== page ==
Risk taking doesn’t come easy for many of us. We rebel against the thought of forsaking our comforts because discomfort exposes us. It heightens our insecurities; it reveals who we really are.
Two men that come to my mind when I think about this concept are vastly different, but somewhat similar. The first guy’s name is George Washington. I knew that Washington led the American armies in battle, but what I did not know was how little faith he had in himself. It wasn’t that he didn’t think he was a good soldier. I’m sure he thought he was a fine soldier. But, the truth is, a “true” general would have had a hard time leading the American armies — that ragtag bunch of farmers and common men who were fighting for liberty. These weren’t the men with which one would ideally build an army.
And he wasn’t even a trained, “true” general. He didn’t think he was good enough for the job. In his fascinating book, 1776, David McCullough quotes Washington’s response to Congress when accepting the position of general, “But lest some unlucky event should happen unfavorable to my reputation, I beg it may be remembered by every gent[leme]n in the room that I this day declare with the utmost sincerity, I do not think myself equal to the command I [am] honored with.”
His quote basically says, Hey if I screw things up, just remember that I never thought myself good for the task anyways. In other words, he believed he was being sent on a fool’s errand. But such is the case when one steps out of his or her comfort zone and strives towards some cause — whatever that cause might be. For some that risk is trying to make a living as a writer, for others it is taking the first step towards getting a college education. When we take risks, we each have to do something that we aren’t quite sure we can do. In Washington’s case, he led the American army, and history was written.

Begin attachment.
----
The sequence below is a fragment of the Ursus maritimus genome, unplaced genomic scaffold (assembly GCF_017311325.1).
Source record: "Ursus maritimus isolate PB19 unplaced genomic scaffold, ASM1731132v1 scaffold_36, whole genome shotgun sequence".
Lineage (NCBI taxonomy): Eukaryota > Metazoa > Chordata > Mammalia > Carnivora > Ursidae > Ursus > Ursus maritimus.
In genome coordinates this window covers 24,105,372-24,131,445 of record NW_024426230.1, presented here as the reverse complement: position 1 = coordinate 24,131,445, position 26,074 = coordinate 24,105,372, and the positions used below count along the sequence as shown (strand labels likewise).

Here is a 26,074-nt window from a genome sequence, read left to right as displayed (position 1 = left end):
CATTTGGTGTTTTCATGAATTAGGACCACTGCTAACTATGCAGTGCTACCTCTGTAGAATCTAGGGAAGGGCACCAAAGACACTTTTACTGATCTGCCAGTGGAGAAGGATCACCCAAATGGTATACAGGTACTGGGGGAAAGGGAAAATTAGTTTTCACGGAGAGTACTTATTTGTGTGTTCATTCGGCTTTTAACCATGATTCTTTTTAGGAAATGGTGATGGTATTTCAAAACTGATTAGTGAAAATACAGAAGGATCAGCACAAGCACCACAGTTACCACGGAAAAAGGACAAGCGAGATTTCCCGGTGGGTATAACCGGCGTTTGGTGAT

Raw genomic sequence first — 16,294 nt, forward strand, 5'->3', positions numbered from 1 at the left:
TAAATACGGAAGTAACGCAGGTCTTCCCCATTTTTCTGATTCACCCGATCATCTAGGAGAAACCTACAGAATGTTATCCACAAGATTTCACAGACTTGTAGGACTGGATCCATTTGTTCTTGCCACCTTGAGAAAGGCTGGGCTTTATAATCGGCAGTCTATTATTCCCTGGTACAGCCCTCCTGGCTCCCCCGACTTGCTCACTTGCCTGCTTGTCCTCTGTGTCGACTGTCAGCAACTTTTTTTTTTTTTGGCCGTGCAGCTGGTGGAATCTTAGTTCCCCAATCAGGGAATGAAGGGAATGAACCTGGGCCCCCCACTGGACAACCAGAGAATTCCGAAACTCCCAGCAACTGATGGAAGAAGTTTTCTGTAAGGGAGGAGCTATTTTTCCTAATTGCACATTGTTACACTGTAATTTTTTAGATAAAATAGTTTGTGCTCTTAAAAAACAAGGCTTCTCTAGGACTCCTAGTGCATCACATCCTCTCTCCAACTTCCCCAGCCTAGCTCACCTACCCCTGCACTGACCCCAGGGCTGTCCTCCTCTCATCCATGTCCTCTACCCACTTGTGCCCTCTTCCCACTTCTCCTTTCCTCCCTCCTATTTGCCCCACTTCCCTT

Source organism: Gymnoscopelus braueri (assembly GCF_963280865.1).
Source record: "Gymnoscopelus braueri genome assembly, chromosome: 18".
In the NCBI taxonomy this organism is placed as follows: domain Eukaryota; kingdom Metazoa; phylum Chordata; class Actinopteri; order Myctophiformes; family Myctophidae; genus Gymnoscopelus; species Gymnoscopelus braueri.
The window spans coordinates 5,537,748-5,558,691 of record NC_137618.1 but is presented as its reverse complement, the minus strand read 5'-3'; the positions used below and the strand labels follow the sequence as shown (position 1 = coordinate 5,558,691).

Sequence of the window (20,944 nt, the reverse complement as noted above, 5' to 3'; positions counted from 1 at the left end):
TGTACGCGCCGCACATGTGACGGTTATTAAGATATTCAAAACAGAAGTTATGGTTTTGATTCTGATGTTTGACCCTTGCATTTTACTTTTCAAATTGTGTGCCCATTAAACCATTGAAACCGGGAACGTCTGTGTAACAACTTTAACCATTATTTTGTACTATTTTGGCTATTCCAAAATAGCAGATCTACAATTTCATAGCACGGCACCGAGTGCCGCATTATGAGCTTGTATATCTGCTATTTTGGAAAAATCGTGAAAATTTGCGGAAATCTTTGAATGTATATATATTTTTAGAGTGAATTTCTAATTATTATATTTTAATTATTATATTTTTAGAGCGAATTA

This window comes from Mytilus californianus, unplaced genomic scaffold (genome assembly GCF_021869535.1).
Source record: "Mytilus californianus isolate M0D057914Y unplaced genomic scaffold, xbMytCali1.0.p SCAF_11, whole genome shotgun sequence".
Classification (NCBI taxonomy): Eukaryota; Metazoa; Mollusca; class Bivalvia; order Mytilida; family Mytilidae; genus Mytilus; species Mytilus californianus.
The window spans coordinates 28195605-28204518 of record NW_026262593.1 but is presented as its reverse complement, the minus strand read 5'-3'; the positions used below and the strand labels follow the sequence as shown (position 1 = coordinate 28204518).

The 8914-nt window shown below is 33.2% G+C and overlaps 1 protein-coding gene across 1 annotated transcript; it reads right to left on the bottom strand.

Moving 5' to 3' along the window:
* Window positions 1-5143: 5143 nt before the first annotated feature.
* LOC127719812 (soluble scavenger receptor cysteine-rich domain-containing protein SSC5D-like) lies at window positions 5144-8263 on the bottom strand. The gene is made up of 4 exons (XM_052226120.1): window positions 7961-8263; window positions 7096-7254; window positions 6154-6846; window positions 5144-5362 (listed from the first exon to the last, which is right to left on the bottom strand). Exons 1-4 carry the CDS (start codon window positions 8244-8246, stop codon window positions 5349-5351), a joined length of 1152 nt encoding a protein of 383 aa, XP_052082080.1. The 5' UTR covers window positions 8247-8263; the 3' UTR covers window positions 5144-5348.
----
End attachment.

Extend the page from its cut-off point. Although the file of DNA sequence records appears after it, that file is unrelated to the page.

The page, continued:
But what if history had gone in a different direction? Washington, of course, wouldn’t have received the kind of praise that he now does. His face wouldn’t have ended up the dollar bill, and who knows where on the globe I would be? But his risk changed everything. Washington’s risk changed even Washington himself and the Washington of our history books.
I also think about Michael Corleone when I think about moving outside of one’s comfort zone. If you remember, Michael wasn’t part of the Corleone “family” in The Godfather. The mob life mostly fell into the realm of his father Vito and his three(ish) brothers — Sonny, Fredo, and Carl. Michael never wanted to get involved in that life, so he went to college, joined the military, opted for a civilian life.
But when his father was shot nearly dead, Michael felt he had to make a choice between his current life and the mob life he once forsook. He chooses to again take up life in the mob, and in the process, reveals his true character. That choice changes everything for the Corleone family, and for Michael himself. His family disintegrates, his relationship with his older brother vanishes, his father dies, his brother dies, and his wife leaves (or wants to leave him, until he decides to shun her). If that wasn’t enough, he feels constant anxiety over his coming death.
Why do I compare Michael Corleone’s risk with Washington’s? Both men made decisions in crisis, but their decisions yielded different results. One brought construction to a nation (albeit very imperfectly), while the other one brought the undoing of the family.
Choose wisely folks.
Previously from Christopher Cruz:
♦ A Listicle You Can’t Refuse: The Five Best Movies I Saw This Year
♦ Wait, When Did Playing Video Games Become a Sport?
♦ “Interstellar” is Truly Out of this World
♦ The Return of Dwyane Wade
♦ Jimmy Kimmel Really Makes Fun of Us All